As the movie opens, Helen has packed her daughter off to camp. One day in the bookstore she finds an unsigned love letter which she naturally assumes is for her. She becomes obsessed with the writer's identity, thinking at first it's high school friend George (Tom Selleck, charming) but shocked to discover it might be her young employee Johnny (Tom Everett Scott). Johnny has the hots for her and the two begin an affair.
The letter falls into other hands, and several characters come to believe the letter is meant for them. Helen's assistant (Ellen DeGeneres) and another employee
(Julianne Nicholson) each make erotic mistakes based on misreadings of the letter.
The mystery of the letter involves Helen's mother (Blythe Danner), and is surprising though not shocking. I bring up "The Love Letter" because it's a random film that I find myself watching whenever it appears on cable, and I can't figure out why. Essentially it's a very special episode of "Northern Exposure," with quirky characters in an isolated setting allowed to bloom but not to cross the line into absurdism.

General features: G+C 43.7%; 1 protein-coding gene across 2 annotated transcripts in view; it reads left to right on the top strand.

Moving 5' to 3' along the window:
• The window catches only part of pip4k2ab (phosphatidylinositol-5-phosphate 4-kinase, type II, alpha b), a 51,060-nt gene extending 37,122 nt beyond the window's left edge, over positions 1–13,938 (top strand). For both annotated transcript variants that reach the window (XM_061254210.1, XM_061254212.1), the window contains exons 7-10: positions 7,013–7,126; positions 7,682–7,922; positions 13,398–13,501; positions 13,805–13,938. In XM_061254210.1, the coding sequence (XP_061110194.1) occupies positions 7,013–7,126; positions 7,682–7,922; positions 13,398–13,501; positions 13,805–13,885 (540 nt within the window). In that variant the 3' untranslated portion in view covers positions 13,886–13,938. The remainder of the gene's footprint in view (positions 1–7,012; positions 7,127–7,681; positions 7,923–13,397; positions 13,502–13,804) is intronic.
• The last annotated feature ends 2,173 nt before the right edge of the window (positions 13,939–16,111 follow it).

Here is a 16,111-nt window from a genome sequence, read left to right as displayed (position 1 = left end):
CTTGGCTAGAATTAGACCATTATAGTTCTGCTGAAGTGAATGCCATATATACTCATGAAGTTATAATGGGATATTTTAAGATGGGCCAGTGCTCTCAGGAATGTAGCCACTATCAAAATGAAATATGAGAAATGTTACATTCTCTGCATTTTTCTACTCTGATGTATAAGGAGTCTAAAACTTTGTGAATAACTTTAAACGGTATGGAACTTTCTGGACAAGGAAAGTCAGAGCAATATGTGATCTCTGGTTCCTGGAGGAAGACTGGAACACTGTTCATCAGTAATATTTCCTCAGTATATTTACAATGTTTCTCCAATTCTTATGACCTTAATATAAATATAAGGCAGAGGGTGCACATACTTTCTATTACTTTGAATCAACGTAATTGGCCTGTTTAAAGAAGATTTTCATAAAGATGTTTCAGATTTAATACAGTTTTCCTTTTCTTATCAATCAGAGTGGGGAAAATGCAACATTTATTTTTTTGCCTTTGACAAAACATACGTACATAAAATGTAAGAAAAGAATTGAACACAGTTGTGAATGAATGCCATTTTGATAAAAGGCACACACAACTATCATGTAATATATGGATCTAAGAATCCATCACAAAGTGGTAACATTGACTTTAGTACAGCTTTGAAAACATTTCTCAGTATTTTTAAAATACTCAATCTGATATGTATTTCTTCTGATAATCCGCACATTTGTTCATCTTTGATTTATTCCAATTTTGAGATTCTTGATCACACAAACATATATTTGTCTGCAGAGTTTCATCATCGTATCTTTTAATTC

What does my addiction to "The Love Letter" say about me? Julianne Nicholson looks great with a buzz cut, for starters. Most of the time I share the film's infinitely optimistic view on the possibilities of love. Also, the film portrays a community of genuinely appealing people who rely on each other for friendship, solace, etc. Not the most deeply philosophical ideas perhaps, but important nonetheless.
(image - the z review)